The Puente dei Quattro Capi in Roma (of the four heads for the figures of the god Janus with which it was decorated) is also known as Fabrizio Bridge. And it is the oldest of those preserved in the Italian capital, or at least the one that after two millennia of existence continues to retain its original appearance, since this construction dates back to the year 62 BC, when it was built in stone to replace a previous one made of wood that was consumed by flames.
Fabrizio Bridge in Rome
The bridge to join the Champ d'Mars with the Tiberian Island was commissioned by Lucius Fabrizio, hence his name, since this character had the position of curator of the city's public roads. Something we can read in the inscription engraved on the stone of the bridge: L(UCIUS) FABRICIUS C(AI) F(ILIUS) CUR(ATOR) VIAR(UM) FACIUNDUM COERAVIT (Lucius Fabricius, son of Gaius, superintendent of the roads, did build it).
And from this island, in the middle of the Tiber River, to the other shore on the western side, the Cestius Bridge was laida little later, although his appearance has changed from the original, something that has not happened with the protagonist of this post.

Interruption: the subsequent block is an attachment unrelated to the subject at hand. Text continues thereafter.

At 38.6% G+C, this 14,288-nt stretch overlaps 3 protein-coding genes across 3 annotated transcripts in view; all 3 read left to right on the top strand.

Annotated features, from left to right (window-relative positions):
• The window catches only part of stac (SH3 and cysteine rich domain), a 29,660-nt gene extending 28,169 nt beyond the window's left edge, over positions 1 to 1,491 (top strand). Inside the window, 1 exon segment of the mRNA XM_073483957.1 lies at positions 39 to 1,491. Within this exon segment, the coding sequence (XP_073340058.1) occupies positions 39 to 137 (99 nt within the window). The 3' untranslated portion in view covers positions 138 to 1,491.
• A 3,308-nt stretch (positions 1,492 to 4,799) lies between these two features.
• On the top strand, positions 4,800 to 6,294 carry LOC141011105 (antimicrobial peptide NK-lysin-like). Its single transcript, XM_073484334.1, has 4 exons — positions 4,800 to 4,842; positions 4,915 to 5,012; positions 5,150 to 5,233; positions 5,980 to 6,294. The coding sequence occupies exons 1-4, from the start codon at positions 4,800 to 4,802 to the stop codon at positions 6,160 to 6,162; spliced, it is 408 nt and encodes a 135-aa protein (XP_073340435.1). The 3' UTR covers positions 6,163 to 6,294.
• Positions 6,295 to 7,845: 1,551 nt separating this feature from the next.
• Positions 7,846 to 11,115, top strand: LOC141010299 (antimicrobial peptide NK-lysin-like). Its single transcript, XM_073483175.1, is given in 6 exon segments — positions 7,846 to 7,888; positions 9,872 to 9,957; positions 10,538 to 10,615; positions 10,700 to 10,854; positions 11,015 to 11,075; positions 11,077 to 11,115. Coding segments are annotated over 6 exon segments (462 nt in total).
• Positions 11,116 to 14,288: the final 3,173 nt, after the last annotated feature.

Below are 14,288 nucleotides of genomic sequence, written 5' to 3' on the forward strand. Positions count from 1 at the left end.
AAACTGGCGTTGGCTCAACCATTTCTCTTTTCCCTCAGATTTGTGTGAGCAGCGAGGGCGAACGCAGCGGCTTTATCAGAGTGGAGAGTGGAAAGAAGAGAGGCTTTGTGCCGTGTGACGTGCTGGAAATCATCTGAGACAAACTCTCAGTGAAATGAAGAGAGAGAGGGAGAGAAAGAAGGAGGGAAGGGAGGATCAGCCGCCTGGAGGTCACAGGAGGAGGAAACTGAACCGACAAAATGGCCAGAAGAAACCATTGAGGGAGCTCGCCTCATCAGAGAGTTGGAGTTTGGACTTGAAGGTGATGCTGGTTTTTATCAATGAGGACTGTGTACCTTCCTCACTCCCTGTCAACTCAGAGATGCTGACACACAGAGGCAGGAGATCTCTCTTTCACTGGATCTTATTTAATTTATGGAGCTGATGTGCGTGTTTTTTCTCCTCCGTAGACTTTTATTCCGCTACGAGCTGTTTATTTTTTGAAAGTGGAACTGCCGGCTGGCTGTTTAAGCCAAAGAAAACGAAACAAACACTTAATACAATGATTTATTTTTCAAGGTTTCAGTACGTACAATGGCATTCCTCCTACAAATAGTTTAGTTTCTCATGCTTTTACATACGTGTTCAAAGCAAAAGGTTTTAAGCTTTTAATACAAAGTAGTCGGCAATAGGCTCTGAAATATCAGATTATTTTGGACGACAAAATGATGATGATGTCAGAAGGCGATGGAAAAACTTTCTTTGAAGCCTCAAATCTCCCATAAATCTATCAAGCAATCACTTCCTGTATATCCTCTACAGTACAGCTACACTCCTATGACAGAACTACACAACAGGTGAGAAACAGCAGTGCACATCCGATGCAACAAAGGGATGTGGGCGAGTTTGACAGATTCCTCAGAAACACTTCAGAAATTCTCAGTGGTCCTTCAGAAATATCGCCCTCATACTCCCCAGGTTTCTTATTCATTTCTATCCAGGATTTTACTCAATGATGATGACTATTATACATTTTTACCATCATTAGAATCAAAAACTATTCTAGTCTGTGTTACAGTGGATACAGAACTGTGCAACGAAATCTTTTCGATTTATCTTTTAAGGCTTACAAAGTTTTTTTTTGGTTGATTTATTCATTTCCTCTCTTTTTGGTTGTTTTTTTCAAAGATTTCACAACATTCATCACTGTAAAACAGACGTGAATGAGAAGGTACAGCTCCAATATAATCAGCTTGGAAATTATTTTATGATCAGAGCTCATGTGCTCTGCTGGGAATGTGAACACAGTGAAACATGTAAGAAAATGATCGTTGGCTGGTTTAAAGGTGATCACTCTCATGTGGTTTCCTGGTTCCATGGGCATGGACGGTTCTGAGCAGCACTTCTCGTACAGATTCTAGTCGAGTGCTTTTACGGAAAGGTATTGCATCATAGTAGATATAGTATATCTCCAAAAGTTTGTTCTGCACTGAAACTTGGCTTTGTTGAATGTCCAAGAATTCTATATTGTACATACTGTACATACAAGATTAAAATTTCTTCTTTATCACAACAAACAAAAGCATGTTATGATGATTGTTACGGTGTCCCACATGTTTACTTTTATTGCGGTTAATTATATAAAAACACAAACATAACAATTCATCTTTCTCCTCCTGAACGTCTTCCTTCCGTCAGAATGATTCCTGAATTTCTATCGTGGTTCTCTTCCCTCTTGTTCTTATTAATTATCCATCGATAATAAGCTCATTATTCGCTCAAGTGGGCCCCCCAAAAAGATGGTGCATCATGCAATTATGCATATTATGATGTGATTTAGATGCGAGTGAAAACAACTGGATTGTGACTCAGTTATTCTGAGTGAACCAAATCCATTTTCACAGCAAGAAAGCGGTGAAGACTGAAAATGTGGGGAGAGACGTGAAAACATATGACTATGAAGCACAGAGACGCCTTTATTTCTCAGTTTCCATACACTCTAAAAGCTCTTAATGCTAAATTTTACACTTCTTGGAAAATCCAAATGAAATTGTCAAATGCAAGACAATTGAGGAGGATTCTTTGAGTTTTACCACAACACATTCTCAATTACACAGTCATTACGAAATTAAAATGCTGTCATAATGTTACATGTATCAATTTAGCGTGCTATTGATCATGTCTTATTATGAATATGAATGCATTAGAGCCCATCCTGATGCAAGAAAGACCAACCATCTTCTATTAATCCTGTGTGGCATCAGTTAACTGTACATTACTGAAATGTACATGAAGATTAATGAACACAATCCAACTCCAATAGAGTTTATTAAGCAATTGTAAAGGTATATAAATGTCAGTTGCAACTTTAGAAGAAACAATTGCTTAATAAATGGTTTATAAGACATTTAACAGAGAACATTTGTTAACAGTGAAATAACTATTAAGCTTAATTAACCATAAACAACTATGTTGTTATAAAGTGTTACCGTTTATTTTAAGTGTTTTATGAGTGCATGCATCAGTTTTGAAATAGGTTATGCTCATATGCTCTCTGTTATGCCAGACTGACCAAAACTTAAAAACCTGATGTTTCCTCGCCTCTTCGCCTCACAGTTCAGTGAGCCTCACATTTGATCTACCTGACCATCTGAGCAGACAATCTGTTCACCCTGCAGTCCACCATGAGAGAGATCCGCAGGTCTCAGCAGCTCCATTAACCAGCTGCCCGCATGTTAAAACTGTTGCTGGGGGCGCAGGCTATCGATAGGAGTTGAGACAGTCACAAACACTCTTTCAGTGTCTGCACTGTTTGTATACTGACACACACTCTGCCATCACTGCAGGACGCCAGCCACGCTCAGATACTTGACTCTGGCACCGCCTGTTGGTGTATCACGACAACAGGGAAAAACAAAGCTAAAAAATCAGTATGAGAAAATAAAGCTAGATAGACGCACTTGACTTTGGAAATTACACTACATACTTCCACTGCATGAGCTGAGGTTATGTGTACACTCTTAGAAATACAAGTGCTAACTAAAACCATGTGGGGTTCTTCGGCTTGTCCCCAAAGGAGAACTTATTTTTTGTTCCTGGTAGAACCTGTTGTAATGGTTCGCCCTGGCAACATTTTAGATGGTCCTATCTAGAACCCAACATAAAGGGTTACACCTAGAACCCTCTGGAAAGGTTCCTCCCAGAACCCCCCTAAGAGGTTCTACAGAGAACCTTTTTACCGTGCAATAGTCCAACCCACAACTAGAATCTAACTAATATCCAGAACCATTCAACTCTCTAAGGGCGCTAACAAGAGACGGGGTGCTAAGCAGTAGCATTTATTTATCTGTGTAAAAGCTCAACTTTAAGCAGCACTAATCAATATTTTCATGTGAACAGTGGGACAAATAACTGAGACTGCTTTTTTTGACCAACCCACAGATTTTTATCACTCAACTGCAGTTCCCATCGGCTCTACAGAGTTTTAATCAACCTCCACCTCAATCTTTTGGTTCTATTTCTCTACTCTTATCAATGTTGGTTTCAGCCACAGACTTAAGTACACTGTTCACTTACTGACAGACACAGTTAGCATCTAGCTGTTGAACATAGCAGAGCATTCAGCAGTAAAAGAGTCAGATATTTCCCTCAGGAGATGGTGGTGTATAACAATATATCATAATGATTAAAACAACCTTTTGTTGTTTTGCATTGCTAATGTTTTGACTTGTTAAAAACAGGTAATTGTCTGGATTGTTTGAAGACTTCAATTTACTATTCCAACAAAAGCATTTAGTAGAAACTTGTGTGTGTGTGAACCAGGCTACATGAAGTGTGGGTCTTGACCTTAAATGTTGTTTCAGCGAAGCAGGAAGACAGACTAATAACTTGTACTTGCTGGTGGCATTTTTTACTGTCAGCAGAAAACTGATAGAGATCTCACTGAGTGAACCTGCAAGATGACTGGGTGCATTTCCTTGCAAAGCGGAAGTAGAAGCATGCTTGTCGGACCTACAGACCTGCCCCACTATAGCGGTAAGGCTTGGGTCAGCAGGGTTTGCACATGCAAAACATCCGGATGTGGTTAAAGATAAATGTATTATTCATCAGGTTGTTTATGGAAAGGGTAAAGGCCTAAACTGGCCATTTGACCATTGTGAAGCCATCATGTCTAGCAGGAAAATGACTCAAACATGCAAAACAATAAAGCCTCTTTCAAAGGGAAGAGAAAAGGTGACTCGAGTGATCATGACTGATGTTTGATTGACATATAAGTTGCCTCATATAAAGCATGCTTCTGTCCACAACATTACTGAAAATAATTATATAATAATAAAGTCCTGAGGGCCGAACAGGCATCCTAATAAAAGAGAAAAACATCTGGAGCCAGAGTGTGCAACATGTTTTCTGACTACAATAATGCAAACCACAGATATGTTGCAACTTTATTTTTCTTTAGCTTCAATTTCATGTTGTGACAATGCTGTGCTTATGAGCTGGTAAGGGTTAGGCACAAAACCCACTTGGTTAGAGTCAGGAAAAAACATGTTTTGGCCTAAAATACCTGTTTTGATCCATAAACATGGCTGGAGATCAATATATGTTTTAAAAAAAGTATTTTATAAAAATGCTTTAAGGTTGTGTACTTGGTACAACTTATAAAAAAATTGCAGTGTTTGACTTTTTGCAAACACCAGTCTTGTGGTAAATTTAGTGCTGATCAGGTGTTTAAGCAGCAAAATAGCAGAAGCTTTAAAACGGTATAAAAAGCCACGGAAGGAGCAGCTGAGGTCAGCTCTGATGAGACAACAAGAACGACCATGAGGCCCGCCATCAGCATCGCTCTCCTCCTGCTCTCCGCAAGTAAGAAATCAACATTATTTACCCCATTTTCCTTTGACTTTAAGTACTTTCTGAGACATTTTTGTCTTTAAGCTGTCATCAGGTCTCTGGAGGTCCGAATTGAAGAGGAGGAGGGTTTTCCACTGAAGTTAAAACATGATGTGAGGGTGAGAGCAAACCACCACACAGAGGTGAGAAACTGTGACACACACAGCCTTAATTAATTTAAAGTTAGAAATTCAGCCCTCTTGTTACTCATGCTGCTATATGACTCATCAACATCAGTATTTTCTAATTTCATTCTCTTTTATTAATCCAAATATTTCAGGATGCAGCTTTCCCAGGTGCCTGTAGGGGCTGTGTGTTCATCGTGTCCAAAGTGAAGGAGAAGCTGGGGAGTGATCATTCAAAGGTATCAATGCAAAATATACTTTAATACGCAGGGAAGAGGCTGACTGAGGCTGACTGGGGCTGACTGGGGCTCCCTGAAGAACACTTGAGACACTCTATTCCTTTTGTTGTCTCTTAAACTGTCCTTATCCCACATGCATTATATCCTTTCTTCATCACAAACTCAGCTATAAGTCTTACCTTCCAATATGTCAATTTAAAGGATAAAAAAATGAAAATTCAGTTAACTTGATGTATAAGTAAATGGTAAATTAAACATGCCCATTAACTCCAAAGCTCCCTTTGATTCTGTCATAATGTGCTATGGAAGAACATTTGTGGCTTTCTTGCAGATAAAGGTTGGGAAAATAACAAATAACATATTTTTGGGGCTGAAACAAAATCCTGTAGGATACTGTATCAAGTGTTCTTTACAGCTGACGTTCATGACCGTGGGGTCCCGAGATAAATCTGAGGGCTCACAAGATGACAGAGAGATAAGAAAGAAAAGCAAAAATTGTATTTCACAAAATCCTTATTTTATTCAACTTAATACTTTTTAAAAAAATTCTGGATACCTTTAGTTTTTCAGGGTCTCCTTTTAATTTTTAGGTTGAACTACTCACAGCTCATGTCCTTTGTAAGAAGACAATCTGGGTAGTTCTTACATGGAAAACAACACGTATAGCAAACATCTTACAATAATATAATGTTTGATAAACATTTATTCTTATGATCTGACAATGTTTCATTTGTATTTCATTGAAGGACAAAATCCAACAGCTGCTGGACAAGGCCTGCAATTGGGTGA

The Fabricio Bridge stretches for 62 meters between both banks and is 5.5 meters wide. All of it is sustained thanks to a central pillar that is the supportto two large arches, up to 24 meters in span, and has a smaller one in the upper part of the pillar itself to allow the passage of water in the event of floods, and thus avoid excessive pressure on the construction.
Today you see an elegant combination of white limestone for the arches and a brick-based interior. Although originally it would be entirely of masonry based on tuff stone and travertine cladding, as can be seen inside the vaults. And it is that the bridge was restored in the eighteenth century at the time of Pope Innocent XI.
It is interesting to note that the great arcades are not the usual semicircular arches. The truth is that they begin to close in on themselves, which aesthetically gives them modernity, but structurally it ensures that their vaults, which exceed the semicircle, transport the thrusts and loads more towards the support in the channel, and less towards the central pillar and the sides of the shores. Something that is still reinforced by a double-threaded underground (or underwater) structure with which the arches remain submerged in the bottom of the river. In addition, the structure that we see today was reinforced with two other smaller arches on the banks that are now buried. Undoubtedly a structure of great audacity and resistance, as evidenced by its long history of almost 2,000 years.